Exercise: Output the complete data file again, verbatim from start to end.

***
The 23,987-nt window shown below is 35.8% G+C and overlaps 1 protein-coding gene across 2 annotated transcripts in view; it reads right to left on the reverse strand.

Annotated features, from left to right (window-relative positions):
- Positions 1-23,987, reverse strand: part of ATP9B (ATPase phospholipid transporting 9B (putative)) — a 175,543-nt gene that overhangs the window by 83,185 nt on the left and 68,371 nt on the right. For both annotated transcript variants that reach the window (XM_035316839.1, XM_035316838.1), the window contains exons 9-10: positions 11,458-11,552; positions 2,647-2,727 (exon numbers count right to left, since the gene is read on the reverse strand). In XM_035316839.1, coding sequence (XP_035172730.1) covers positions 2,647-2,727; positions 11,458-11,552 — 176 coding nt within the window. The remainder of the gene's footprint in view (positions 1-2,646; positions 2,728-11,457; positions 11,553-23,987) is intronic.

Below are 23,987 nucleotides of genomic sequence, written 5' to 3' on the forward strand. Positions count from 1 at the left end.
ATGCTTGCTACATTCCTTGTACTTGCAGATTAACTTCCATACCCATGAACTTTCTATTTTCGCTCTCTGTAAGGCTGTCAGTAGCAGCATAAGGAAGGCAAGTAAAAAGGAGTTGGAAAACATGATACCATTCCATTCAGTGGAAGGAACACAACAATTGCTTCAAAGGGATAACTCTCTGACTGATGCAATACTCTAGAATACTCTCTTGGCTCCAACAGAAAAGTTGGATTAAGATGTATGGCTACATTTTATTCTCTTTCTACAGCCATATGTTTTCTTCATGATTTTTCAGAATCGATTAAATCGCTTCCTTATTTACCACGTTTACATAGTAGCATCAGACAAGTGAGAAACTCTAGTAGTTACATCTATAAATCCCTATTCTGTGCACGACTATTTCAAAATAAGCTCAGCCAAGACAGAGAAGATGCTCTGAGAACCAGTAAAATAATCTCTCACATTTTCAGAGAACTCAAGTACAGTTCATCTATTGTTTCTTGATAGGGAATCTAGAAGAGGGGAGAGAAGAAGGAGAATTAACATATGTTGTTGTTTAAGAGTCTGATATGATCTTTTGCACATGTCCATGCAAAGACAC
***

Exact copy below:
The 23,987-nt window shown below is 35.8% G+C and overlaps 1 protein-coding gene across 2 annotated transcripts in view; it reads right to left on the reverse strand.

Annotated features, from left to right (window-relative positions):
- Positions 1-23,987, reverse strand: part of ATP9B (ATPase phospholipid transporting 9B (putative)) — a 175,543-nt gene that overhangs the window by 83,185 nt on the left and 68,371 nt on the right. For both annotated transcript variants that reach the window (XM_035316839.1, XM_035316838.1), the window contains exons 9-10: positions 11,458-11,552; positions 2,647-2,727 (exon numbers count right to left, since the gene is read on the reverse strand). In XM_035316839.1, coding sequence (XP_035172730.1) covers positions 2,647-2,727; positions 11,458-11,552 — 176 coding nt within the window. The remainder of the gene's footprint in view (positions 1-2,646; positions 2,728-11,457; positions 11,553-23,987) is intronic.

Below are 23,987 nucleotides of genomic sequence, written 5' to 3' on the forward strand. Positions count from 1 at the left end.
ATGCTTGCTACATTCCTTGTACTTGCAGATTAACTTCCATACCCATGAACTTTCTATTTTCGCTCTCTGTAAGGCTGTCAGTAGCAGCATAAGGAAGGCAAGTAAAAAGGAGTTGGAAAACATGATACCATTCCATTCAGTGGAAGGAACACAACAATTGCTTCAAAGGGATAACTCTCTGACTGATGCAATACTCTAGAATACTCTCTTGGCTCCAACAGAAAAGTTGGATTAAGATGTATGGCTACATTTTATTCTCTTTCTACAGCCATATGTTTTCTTCATGATTTTTCAGAATCGATTAAATCGCTTCCTTATTTACCACGTTTACATAGTAGCATCAGACAAGTGAGAAACTCTAGTAGTTACATCTATAAATCCCTATTCTGTGCACGACTATTTCAAAATAAGCTCAGCCAAGACAGAGAAGATGCTCTGAGAACCAGTAAAATAATCTCTCACATTTTCAGAGAACTCAAGTACAGTTCATCTATTGTTTCTTGATAGGGAATCTAGAAGAGGGGAGAGAAGAAGGAGAATTAACATATGTTGTTGTTTAAGAGTCTGATATGATCTTTTGCACATGTCCATGCAAAGACAC